What We Still Don't Know Documentary

Part 1 - Are we alone?

Hear the word ‘alien’ and what might spring to mind is something approaching HG Wells’ vision of a warlike Martian invader from War of the Worlds. His fantastical dreams of dumpy aliens sporting octopod tentacles and camouflage coloured skin have long been inclined to place the topic of alien life well beyond the realm of intelligent discourse and into the world of weird and wacky belief.

But no longer. In this documentary film - Are We Alone?, Martin Rees puts paid to the flights of fantasy and takes us on a journey of unsettling consequence.

Seth Shostak is one of SETI’s (Institute for the Search for Extra Terrestrial Intelligence) leading investigators. He is utterly convinced that there is someone out there. The most compelling evidence is simply in the vast scales of space. There are 10,000 billion billion stars visible from Earth’s telescopes alone, and a conservative estimate places orbiting planets around one in ten of them. Would it not then be very strange if Earth were the only planet out of so many boggling billions to have been a cradle for life?

Peter Ward is a paleontologist at the University of Washington in Seattle. He’s an expert biologist and not given to inventing weird alien creatures. But even he has to admit that life elsewhere is more than likely: ‘When you think there are 400 billion stars in our galaxy alone, and there are billions of galaxies, we now think that virtually every star has a planet, more than one planet, you’re going to have abodes for life almost everywhere. It’s ridiculous to think it happened on this planet and this planet alone. Life is definitely out there.’

Part 2 - Why are we here?

Philosophers and theologians have long debated our purpose in the universe. We have always assumed that there is some higher purpose for humanity, but the universe it seems may have other ideas.

In Why Are We Here? Martin Rees explains how scientists have had to revise long-held beliefs about the very nature of the universe, and in the process re-evaluate our place here. To do this, Rees presents some of the most fundamental questions about the universe and our own origins: What was the beginning? What is the nature of life? What is the future of the cosmos and the nature of reality?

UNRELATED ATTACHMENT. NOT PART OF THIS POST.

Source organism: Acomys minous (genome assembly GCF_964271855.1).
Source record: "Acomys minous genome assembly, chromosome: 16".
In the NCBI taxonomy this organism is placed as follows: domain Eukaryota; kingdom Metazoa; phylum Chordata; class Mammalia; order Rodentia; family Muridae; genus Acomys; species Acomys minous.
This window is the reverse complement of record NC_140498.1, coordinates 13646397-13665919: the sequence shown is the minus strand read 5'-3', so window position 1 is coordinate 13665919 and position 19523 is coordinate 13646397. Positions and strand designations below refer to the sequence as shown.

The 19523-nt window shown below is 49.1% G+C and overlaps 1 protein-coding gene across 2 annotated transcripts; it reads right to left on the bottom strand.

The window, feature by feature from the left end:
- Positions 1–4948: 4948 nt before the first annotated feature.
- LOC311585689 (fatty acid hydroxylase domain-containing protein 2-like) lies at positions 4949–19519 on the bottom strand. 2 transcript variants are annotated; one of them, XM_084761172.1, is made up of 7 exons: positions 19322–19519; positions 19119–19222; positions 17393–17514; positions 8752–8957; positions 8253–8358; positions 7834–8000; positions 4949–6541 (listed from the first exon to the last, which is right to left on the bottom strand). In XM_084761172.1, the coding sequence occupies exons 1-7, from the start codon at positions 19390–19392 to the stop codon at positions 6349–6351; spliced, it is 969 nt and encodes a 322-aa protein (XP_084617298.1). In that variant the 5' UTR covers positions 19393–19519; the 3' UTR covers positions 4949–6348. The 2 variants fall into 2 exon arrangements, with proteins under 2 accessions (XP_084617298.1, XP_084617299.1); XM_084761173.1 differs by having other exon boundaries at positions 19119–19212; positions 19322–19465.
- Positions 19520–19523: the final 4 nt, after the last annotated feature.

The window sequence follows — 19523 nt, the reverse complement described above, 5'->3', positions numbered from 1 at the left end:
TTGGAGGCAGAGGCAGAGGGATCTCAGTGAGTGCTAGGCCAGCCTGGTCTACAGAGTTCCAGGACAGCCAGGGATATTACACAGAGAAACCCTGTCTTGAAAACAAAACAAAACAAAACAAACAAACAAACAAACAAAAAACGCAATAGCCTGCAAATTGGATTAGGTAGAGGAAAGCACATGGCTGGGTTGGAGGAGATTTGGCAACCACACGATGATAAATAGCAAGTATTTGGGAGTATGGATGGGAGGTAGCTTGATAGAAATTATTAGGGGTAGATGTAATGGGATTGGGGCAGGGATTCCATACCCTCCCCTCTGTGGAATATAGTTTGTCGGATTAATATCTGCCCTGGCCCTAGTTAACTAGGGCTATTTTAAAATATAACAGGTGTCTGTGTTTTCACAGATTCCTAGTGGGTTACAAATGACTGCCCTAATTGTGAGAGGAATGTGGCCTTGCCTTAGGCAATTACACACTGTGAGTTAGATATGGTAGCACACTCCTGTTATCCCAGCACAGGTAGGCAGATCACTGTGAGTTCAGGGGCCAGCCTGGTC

The answers may not be what you expect. Empty space is not so empty after all. Most of the universe is made up not of atoms, as previously thought, but of a mysterious and elusive substance called ‘dark matter’. Without it the universe simply would not exist.

But working against dark matter is an even more mysterious force that threatens to tear the universe apart – ‘dark energy’.

Part 3 - Are we real?

All life on Earth is nothing more than an elaborate facade created by super-intelligent beings. Humans now exist in a computerized version of the world – a simulation that keeps us happy, while our powers are drained by our creators for use as fuel in their campaign for dominance in the ‘real’ world. This is the premise of the cult sci-fi thriller The Matrix.

‘The simulation hypothesis, that we are currently living in a computer simulation, should be understood literally, it’s not just in a metaphorical sense whereby one could view the universe as a simulation, but literally we would be living in a simulation created by some advanced civilization in a computer they built in their universe. And everything we see and our brains themselves would just be parts of this simulation.’ Oxford University philosopher Dr Nick Bostrom echoes the thoughts of sci-fi writers and scientists alike. The simulation hypothesis is not sci-fi, it’s serious academic thought.

In Are We Real? Martin Rees navigates the extraordinary territory between science fact and science fiction. He reveals the logical steps that have led cosmologists and philosophers to the shocking conclusion that The Matrix scenario cannot be safely relegated to our storybooks. Whether it’s true or not, and it might be, here is a story that is altogether more serious and more deeply disturbing than any sci-fi fantasy could ever be.

Cosmologist Professor Max Tegmark from the Massachusetts Institute of Technology warns us that ‘We humans have undergone a series of demotions, a series of blows to our ego.’ Prepare yourself for another.

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